Plant Problems: Yellowed Leaves, Galls
Rain earlier this summer followed by drought and heat brought both problems and victories.
Brian Tabone’s citrus tree started yellowing along the edges. He fertilizes with a product specifically for citrus, following the label’s instructions. These symptoms are typical of nutrient leaching under waterlogged conditions, but to rule out any disease problems, we checked with Dr. Kevin Ong, in the Texas Plant Disease Diagnostic Lab.
Kevin confirmed that the plant appears to be staying too wet, maybe even constantly sitting in water. Waterlogged potting soil can become anaerobic, and if an organic fertilizer is being used, the method of nutrient breakdown may be microbial, which would be inhibited under anaerobic conditions. In this situation, the plant will not have access to any of the nutrients that are in the product. To combat this, remove the catch basin and allow the container to dry out, then apply some chelated iron, followed by your normal fertilizer regime, and be careful not to overwater moving forward.
In Cedar Park, Mindy Denney asked about her mom’s crape myrtle. While companion trees are doing fine, this one is turning orange and brown. To rule out disease, we again contacted Dr. Ong, who believes these symptoms are a sign of environmental stress, perhaps due to heat, or more likely some kind of root problem.
Doris Acevedo planted a one-gallon bur oak tree last October. It’s growing fast, but also showing damage on the leaves. It’s a little hard to tell from these pictures exactly what’s going on, but I think it’s most likely oak leaf blister.
Oak leaf blister is common in years when we have heavy rainfall, cooler temps, and cloudy days in spring, when the tender new leaves are emerging. Oak trees generally survive oak leaf blister will minimal long-term effects, but since this tree is so young, it may be set back a little further than it would be if it were more mature. At the end of the growing season, or maybe earlier, the tree will drop these infected leaves, which should be raked up and tossed out. If the environment is back to “normal” next spring, in other words warmer and drier in spring, the fungus shouldn’t be an issue, giving the tree time to recover.
So, what’s this plant in Jerald Lacey’s Cedar Park garden? He thought he planted chili pequin, but this plant has black berries. My Extension horticulture program assistant Sheryl Williams tagged this as Solanum nigrum, commonly known as black nightshade, which is a relative of chile pequin and other peppers, as well as tomatoes and potatoes. Although many of the plants in this family, the Solanaceae, are edible, many of them are not, and can be quite toxic. Luckily, black nightshade is not TOO toxic, but even still, this is a good reminder: never eat any part of a plant until you can positively confirm that it will not harm you.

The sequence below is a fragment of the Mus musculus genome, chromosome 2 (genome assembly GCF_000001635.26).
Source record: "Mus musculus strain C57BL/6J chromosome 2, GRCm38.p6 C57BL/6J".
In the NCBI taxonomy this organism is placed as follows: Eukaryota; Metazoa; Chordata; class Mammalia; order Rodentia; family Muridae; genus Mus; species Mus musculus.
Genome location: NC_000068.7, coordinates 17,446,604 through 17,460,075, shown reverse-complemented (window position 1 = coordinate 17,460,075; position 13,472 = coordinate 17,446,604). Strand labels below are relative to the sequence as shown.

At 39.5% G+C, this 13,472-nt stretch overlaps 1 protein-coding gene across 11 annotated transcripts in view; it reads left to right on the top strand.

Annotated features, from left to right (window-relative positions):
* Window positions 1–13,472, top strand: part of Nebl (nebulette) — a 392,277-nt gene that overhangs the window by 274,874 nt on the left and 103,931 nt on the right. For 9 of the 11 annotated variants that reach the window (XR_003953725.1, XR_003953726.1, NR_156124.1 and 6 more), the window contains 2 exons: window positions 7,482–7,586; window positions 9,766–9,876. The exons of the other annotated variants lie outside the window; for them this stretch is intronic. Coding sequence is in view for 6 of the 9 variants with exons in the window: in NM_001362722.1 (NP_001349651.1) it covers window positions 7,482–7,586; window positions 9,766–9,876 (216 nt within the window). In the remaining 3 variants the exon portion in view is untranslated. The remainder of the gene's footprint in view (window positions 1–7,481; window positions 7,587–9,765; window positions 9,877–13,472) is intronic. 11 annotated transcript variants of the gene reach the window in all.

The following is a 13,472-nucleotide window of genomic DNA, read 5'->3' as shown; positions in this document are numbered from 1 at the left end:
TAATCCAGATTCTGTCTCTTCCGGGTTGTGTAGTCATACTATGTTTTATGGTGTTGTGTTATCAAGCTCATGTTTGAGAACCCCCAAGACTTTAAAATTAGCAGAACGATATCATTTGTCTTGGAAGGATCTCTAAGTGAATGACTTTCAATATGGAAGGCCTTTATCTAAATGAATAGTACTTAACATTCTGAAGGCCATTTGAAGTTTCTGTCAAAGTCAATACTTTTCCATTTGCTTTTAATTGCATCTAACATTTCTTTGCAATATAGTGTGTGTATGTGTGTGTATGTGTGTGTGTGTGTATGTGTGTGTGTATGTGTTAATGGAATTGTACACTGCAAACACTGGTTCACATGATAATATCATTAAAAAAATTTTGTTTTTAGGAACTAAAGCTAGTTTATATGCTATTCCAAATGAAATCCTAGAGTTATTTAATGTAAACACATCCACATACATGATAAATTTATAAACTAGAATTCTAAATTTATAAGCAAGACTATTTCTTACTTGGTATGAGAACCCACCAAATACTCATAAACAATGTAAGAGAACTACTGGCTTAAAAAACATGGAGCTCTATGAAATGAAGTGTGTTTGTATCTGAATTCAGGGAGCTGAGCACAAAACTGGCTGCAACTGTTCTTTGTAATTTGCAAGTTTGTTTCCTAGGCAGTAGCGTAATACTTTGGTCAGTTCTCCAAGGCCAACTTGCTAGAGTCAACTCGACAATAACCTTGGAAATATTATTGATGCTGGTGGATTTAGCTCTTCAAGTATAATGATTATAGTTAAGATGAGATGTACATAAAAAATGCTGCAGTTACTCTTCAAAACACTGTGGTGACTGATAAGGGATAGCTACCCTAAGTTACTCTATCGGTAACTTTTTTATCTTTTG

During this increasingly hot, dry summer, viewers across Texas are making sure that butterflies and other pollinators are well fed. In Ropesville, butterflies head for Monica Rubalcaba’s zinnias.
Laura Fox collects zinnia seeds every fall to throw out in spring. She tells us that they “quickly and magically pop up through lantana, salvia, and Pride of Barbados.” Her flowers attract plenty of butterflies and bees every day, and bring joy to all her neighbors.
In San Antonio, Jimmie Hearn is feeding beneficial insects and hummingbirds with one of my favorites: Peter’s Purple beebalm.
A golden orb-weaver keeps guard over Brigitte and Steve Tannen’s lantana.
And have you ever seen a leafcutter bee in action? Here’s Jordyn Brewer’s quick video. The damage is temporary—the bees are simply gathering nesting material.
And Keith Hansen, former Extension Horticulture Agent and now consulting as East Texas Gardening, caught this great shot of a tiny wren nestled into an Amorphophallus leaf.